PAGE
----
What if this company took it a step further by signing up industry-stalwart partners to manufacture and install its innovative powertrains?

Hyliion, founded a few years ago by Carnegie Mellon-trained engineer Thomas Healy, is that company. Healy and his team have just completed development of their first product, a system that converts an existing diesel-powered heavy truck to a hybrid, and it has already been installed in some customer trucks for on-the-job testing. 

But here's the real story. Hyliion will use the funding from its merger with SPAC Tortoise Acquisition, about $560 million, to complete development of its second system, a fully electric powertrain called Hypertruck ERX that can -- you guessed it -- drop right into any semi made by the six big manufacturers today.

Hyliion has partnered with auto-industry supplier Dana to manufacture both products, and there's an elegant twist: Dana ships the completed systems directly to companies that modify and retrofit heavy trucks -- companies that are already Dana's customers.

Simply put, rather than reinventing the semi from scratch, Hyliion has inserted itself into the existing heavy-truck ecosystem with a product that cleans up existing trucks. And soon it will offer another product that allows trucks already in use by fleet owners to operate with zero emissions.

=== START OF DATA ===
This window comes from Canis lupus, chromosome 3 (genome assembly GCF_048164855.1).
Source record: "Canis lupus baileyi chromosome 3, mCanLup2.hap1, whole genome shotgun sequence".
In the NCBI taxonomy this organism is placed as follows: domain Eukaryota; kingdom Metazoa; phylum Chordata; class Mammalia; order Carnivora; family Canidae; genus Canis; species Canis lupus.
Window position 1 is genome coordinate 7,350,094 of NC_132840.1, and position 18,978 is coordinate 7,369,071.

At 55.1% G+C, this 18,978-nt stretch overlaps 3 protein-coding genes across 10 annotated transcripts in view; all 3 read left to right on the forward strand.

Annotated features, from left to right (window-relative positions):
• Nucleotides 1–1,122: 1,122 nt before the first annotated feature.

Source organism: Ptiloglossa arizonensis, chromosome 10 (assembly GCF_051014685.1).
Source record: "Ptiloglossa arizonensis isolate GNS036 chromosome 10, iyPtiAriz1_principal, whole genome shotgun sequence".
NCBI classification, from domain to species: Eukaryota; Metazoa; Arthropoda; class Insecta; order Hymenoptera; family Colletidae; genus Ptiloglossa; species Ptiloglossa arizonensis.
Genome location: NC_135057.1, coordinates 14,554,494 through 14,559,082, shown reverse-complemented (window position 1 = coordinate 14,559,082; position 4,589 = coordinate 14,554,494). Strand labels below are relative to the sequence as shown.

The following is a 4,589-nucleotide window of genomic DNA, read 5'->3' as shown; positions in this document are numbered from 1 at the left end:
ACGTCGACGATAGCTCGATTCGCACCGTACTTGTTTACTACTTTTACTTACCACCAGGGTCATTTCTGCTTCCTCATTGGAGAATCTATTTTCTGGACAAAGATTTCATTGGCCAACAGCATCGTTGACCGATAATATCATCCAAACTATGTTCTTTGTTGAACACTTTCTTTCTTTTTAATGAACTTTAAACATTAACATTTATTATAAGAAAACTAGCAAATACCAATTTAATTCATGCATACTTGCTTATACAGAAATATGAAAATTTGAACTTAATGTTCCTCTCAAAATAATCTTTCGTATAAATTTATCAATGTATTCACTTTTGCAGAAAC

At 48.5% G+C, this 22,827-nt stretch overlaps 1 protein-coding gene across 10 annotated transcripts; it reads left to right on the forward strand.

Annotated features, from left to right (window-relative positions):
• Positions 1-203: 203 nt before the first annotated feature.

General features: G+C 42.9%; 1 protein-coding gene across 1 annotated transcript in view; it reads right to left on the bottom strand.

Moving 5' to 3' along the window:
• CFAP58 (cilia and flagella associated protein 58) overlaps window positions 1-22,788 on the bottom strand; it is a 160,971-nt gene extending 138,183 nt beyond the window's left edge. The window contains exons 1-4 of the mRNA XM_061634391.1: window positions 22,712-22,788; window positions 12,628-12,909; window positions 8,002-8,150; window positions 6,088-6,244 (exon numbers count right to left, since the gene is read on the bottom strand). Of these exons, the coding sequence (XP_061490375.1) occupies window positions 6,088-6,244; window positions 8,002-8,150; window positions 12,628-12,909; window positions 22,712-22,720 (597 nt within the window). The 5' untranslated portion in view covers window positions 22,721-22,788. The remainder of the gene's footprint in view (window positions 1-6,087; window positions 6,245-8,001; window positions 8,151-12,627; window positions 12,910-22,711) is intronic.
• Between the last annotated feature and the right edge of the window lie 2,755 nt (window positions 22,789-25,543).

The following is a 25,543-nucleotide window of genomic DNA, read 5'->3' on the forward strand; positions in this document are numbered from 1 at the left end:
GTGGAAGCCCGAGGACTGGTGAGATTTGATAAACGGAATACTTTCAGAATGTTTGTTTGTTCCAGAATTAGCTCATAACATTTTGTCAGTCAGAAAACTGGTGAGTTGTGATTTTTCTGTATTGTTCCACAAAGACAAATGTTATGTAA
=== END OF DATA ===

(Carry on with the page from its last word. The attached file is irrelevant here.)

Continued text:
One last note: Tortoise shareholders will vote to approve the merger with Hyliion next week. If it's approved (spoiler: it will be approved), the merger will take place shortly thereafter. The merged company will be called Hyliion and will trade under the ticker "HYLN." 

Tesla's success is already priced in. This company's isn't -- yet

Rich Smith (Workhorse Group): So, according to Elon Musk at Battery Day, Tesla's Shanghai gigafactory is looking to produce 1 million Teslas a year. Bully for them. At a market capitalization of $395 billion -- nearly 10 times General Motors' market cap -- Tesla had better start making more cars, faster. In fact, I'd say the assumption that it will do exactly that is already baked into Tesla's stock price.